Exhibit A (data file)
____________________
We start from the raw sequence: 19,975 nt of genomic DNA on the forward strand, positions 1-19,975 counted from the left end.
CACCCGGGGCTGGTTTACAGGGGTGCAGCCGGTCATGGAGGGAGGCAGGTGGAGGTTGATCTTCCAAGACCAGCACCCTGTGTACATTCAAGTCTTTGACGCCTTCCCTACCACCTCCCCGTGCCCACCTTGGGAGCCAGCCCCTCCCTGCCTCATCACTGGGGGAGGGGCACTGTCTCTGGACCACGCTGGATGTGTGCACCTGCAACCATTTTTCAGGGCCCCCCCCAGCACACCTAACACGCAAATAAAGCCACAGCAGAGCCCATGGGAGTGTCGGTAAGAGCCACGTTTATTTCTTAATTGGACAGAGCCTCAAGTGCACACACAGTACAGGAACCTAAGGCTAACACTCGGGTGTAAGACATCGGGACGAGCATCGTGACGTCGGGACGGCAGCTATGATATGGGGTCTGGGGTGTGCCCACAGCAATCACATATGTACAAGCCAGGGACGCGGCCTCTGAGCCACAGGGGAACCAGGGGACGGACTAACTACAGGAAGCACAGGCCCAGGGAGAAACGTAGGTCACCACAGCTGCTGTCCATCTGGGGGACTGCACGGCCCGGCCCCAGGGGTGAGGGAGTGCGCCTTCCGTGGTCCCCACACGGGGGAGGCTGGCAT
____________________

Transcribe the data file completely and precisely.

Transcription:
We start from the raw sequence: 19,975 nt of genomic DNA on the forward strand, positions 1-19,975 counted from the left end.
CACCCGGGGCTGGTTTACAGGGGTGCAGCCGGTCATGGAGGGAGGCAGGTGGAGGTTGATCTTCCAAGACCAGCACCCTGTGTACATTCAAGTCTTTGACGCCTTCCCTACCACCTCCCCGTGCCCACCTTGGGAGCCAGCCCCTCCCTGCCTCATCACTGGGGGAGGGGCACTGTCTCTGGACCACGCTGGATGTGTGCACCTGCAACCATTTTTCAGGGCCCCCCCCAGCACACCTAACACGCAAATAAAGCCACAGCAGAGCCCATGGGAGTGTCGGTAAGAGCCACGTTTATTTCTTAATTGGACAGAGCCTCAAGTGCACACACAGTACAGGAACCTAAGGCTAACACTCGGGTGTAAGACATCGGGACGAGCATCGTGACGTCGGGACGGCAGCTATGATATGGGGTCTGGGGTGTGCCCACAGCAATCACATATGTACAAGCCAGGGACGCGGCCTCTGAGCCACAGGGGAACCAGGGGACGGACTAACTACAGGAAGCACAGGCCCAGGGAGAAACGTAGGTCACCACAGCTGCTGTCCATCTGGGGGACTGCACGGCCCGGCCCCAGGGGTGAGGGAGTGCGCCTTCCGTGGTCCCCACACGGGGGAGGCTGGCAT